Wednesday, February 6, 2013

Stuck at three qubits

Scott Aaronson attacks a new paper by Ross Anderson and Robert Brady on Why quantum computing is hard and quantum cryptography is not provably secure. The paper tries to give an "possible explanation of why we’re stuck at three qubits".

The UK Register reports:
Two killjoy researchers from the University of Cambridge have cast doubt on whether quantum cryptography can be regarded as ‘provably secure’ – and are asking whether today’s quantum computing experimentation is demonstrating classical rather than quantum effects. ...

Anderson and Brady are asserting that experiments conducted to date observe coherence between distant particles, but fail to eliminate the possibility that the two particles are responding to an identical third stimulus – like the bouncing droplet in the video. In other words: two boats on a lake, bouncing on the waves, aren’t demonstrating quantum physics, they’re responding to the same ripples.

Hence their doubts about cryptography: “As the experiments done to test the Bell inequalities have failed to rule out a classical hidden-variable theory of quantum mechanics such as the soliton model, the security case for quantum cryptography based on EPR [The Register - Einstein – Podolsky Rosen] pairs has not been made.”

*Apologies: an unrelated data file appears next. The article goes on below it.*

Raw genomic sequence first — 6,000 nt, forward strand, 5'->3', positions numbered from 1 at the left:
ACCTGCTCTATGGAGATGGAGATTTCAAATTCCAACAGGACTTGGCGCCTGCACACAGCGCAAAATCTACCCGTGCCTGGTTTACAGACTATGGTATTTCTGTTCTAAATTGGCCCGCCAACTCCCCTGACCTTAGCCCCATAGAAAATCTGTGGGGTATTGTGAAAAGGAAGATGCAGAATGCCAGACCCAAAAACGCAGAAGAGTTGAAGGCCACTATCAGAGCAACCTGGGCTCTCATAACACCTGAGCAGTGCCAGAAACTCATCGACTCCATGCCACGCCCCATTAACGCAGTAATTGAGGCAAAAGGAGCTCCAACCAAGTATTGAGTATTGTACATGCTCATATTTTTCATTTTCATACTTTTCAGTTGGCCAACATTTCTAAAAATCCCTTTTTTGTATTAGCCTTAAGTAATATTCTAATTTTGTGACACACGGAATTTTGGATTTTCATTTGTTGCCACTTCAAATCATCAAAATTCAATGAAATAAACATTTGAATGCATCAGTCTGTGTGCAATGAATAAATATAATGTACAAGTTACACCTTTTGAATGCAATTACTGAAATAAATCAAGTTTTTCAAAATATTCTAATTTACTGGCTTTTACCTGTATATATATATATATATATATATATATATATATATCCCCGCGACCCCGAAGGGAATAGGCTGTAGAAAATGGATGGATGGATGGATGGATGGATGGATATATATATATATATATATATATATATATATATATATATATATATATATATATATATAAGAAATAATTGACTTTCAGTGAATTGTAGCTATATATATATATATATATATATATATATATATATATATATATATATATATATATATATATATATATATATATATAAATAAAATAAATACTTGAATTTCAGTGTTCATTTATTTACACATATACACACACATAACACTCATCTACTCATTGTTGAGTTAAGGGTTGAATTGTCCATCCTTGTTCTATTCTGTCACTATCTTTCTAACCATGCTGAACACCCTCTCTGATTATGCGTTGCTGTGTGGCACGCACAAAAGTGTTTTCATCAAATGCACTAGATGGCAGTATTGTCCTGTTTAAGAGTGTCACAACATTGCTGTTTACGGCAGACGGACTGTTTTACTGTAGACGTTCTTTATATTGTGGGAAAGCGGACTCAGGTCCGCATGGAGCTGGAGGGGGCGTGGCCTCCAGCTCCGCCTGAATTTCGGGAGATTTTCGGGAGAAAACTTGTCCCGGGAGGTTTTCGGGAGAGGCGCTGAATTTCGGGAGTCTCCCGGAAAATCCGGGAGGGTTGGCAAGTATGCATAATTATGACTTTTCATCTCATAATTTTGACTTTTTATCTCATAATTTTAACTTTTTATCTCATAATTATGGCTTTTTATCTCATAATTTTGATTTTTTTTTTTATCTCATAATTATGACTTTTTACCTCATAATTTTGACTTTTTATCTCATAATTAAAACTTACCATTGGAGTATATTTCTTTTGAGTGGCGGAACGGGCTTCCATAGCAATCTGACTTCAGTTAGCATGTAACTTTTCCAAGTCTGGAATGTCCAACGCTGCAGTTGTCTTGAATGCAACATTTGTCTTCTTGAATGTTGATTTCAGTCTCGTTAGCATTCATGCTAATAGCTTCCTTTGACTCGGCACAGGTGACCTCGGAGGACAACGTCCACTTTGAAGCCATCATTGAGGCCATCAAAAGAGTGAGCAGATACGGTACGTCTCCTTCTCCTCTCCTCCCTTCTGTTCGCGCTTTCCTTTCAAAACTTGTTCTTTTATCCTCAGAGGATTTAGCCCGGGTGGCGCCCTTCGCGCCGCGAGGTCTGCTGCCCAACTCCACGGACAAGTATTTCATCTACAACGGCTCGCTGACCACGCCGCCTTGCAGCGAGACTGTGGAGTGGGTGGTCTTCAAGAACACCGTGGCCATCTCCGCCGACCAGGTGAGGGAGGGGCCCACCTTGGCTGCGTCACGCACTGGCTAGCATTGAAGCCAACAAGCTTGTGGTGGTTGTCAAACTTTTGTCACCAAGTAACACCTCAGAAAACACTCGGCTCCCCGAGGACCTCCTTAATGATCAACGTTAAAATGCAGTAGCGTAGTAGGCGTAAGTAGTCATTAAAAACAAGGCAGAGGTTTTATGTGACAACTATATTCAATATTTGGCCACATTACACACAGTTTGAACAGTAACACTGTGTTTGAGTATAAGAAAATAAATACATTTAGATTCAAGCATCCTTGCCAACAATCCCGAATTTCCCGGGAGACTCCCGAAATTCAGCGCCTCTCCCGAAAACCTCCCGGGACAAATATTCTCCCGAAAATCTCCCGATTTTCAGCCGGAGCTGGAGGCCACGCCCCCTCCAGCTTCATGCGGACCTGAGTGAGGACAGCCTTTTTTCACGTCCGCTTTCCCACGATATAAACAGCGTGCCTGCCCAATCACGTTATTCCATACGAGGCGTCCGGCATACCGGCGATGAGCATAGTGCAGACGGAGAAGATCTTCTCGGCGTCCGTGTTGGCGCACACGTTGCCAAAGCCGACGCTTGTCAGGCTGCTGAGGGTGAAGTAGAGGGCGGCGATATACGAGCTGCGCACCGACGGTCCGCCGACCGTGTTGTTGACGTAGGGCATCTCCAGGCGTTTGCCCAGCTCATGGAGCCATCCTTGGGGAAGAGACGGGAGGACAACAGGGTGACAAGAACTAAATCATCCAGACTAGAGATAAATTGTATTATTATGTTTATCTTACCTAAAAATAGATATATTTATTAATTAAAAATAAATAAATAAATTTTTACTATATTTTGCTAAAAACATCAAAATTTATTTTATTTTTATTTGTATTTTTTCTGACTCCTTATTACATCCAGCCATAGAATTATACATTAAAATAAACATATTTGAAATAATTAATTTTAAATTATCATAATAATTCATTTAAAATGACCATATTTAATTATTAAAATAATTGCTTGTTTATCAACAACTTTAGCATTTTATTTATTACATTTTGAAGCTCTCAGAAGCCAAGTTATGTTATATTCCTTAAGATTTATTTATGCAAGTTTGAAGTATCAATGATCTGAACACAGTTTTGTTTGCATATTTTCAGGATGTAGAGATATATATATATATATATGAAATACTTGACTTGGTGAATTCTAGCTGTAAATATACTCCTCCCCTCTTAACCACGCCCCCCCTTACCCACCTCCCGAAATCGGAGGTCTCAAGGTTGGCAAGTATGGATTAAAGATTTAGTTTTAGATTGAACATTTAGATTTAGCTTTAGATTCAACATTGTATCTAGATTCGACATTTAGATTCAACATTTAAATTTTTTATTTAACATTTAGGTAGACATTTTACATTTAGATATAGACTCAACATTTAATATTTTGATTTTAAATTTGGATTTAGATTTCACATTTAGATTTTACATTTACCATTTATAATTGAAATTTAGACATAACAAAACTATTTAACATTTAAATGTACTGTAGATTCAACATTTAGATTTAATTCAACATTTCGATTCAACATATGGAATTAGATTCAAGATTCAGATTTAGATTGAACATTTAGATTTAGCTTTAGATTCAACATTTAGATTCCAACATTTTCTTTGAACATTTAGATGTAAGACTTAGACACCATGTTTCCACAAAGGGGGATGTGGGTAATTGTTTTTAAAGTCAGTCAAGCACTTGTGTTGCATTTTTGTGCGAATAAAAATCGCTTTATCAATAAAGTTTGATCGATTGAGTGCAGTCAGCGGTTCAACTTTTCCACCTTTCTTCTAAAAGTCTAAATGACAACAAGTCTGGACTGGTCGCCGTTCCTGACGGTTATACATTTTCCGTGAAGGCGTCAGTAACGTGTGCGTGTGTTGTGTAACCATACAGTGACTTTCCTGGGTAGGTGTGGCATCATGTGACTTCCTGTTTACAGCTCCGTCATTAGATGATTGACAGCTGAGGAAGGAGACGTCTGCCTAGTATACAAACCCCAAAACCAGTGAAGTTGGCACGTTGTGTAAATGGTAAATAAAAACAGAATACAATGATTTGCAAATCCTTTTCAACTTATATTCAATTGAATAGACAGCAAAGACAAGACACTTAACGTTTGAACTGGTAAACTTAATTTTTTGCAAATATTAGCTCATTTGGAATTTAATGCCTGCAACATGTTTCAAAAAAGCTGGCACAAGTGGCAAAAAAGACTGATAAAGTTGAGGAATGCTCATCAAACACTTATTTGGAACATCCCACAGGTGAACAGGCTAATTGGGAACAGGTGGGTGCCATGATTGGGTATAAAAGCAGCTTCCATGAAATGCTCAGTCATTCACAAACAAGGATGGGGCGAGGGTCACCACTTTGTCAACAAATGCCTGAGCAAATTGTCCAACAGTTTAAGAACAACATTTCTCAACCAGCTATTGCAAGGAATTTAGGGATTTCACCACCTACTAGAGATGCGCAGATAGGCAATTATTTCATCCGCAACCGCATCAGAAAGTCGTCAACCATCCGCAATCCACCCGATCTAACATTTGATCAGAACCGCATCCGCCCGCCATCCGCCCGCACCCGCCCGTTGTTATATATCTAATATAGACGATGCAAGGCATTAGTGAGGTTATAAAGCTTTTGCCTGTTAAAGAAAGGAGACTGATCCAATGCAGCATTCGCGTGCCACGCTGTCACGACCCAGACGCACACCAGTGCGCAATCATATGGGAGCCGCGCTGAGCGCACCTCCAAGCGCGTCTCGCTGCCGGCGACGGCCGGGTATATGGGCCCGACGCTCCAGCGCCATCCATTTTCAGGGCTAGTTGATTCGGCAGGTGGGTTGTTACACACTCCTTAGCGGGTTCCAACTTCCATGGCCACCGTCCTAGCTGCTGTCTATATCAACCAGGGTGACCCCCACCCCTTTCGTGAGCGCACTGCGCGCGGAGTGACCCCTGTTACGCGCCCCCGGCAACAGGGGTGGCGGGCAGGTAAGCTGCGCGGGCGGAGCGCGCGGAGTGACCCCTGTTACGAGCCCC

The reasoning is a little fuzzy here. I say that the quantum crypto security is dubious for other reasons.

Update: Scott drew some interesting comments, with Lumo saying:
I understand that you consider a quantum computer running Shor’s or different algorithm to be something in between the Earth and Heaven – after all, we don’t have it yet. My suspicion is that you also want to say that its possible existence is disputable because this makes your field look like unsettled, ongoing research near the frontiers of physics knowledge – which it’s actually not because in reality, quantum computation is just an advanced engineering application of rudimentary physics insights of the 1920s and 1930s.
And Scott going off the rails:
Even if they predict a huge “temporary” setback (e.g., losing a war), they typically also predict that far enough in the future, the world will come to see the martyrdom and heroism of their cause.

For this reason, I submit that, while it’s not necessary as a matter of principle, in fact most political ideologies are pretty tightly coupled to empirical predictions about the future of humankind: for example, “the world will come to see the rightness of superior races enslaving or exterminating inferior ones.” And many of those predictions have been pretty dramatically falsified.

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